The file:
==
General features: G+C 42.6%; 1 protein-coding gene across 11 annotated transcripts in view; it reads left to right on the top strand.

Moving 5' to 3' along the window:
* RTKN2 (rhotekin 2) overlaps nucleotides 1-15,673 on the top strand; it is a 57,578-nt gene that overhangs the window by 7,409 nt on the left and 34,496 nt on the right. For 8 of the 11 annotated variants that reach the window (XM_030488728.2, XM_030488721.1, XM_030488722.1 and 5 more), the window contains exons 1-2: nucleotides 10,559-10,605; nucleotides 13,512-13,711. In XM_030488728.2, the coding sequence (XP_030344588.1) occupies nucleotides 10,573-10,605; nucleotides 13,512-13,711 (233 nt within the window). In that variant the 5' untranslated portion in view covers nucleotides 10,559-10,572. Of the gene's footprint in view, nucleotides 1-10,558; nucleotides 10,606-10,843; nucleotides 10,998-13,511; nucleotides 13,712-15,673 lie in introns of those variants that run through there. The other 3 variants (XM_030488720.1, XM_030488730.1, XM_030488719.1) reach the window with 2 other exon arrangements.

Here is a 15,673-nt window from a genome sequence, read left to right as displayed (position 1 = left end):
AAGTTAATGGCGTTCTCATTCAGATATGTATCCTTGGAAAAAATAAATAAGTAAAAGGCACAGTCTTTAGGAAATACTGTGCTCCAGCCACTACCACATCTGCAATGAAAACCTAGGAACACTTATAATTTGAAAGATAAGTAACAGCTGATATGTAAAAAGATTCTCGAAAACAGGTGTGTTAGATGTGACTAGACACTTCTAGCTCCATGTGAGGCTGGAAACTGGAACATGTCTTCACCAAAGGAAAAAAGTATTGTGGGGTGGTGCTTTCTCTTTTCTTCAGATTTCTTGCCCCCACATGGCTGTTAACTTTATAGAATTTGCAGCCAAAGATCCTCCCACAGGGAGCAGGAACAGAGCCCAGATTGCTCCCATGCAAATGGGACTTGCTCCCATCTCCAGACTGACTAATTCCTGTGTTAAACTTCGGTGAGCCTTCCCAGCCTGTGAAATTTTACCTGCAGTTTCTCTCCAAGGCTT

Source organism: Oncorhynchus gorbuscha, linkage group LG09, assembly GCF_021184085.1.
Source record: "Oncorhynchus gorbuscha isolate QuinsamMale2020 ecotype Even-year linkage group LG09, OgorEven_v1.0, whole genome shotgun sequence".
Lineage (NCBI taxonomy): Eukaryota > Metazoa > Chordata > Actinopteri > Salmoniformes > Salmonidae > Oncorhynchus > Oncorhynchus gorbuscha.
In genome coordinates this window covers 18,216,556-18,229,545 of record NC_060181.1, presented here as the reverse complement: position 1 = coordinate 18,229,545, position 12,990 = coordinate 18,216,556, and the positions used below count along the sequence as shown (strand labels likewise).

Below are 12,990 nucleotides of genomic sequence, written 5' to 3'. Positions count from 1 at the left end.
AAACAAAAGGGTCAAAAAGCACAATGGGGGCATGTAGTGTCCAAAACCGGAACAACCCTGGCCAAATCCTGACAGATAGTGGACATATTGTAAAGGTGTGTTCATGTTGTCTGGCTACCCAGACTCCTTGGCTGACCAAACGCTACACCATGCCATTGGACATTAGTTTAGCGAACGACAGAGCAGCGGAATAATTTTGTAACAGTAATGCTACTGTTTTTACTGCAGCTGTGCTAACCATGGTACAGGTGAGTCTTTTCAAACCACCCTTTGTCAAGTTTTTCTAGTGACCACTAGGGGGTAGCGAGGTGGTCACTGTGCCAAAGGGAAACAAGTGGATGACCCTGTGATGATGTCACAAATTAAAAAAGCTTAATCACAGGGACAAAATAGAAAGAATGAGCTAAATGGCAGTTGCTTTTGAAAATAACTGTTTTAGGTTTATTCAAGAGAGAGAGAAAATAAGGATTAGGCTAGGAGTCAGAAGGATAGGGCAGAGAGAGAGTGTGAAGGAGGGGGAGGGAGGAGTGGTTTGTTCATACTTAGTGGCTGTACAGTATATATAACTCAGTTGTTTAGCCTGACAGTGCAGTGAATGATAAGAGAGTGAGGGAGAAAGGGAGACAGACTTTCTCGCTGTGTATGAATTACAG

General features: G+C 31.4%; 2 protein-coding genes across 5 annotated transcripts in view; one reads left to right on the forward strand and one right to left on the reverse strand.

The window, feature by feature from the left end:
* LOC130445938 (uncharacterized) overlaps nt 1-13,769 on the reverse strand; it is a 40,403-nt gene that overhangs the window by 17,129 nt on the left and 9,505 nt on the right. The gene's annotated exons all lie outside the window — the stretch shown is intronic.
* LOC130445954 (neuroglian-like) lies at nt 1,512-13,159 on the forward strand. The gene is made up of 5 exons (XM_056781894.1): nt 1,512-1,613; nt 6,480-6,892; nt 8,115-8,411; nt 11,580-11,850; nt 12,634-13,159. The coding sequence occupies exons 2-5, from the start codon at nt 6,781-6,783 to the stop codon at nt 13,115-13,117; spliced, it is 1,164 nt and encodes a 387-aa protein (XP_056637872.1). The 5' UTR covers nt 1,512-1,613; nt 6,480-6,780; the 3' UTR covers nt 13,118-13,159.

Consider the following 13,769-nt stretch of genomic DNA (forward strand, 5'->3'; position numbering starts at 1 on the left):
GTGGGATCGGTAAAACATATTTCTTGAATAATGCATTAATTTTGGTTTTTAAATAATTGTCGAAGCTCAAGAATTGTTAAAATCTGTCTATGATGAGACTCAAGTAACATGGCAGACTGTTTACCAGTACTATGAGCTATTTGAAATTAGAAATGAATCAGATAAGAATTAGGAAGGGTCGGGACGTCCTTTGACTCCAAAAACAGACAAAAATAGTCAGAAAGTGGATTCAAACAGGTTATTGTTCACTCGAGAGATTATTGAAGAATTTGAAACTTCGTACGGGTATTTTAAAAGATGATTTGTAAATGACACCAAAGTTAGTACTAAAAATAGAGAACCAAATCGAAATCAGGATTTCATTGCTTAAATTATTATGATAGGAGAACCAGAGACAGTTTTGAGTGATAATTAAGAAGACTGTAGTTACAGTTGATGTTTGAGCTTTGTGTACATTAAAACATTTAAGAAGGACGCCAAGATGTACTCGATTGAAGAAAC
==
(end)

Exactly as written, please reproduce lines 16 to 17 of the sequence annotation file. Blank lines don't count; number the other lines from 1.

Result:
Consider the following 13,769-nt stretch of genomic DNA (forward strand, 5'->3'; position numbering starts at 1 on the left):
GTGGGATCGGTAAAACATATTTCTTGAATAATGCATTAATTTTGGTTTTTAAATAATTGTCGAAGCTCAAGAATTGTTAAAATCTGTCTATGATGAGACTCAAGTAACATGGCAGACTGTTTACCAGTACTATGAGCTATTTGAAATTAGAAATGAATCAGATAAGAATTAGGAAGGGTCGGGACGTCCTTTGACTCCAAAAACAGACAAAAATAGTCAGAAAGTGGATTCAAACAGGTTATTGTTCACTCGAGAGATTATTGAAGAATTTGAAACTTCGTACGGGTATTTTAAAAGATGATTTGTAAATGACACCAAAGTTAGTACTAAAAATAGAGAACCAAATCGAAATCAGGATTTCATTGCTTAAATTATTATGATAGGAGAACCAGAGACAGTTTTGAGTGATAATTAAGAAGACTGTAGTTACAGTTGATGTTTGAGCTTTGTGTACATTAAAACATTTAAGAAGGACGCCAAGATGTACTCGATTGAAGAAAC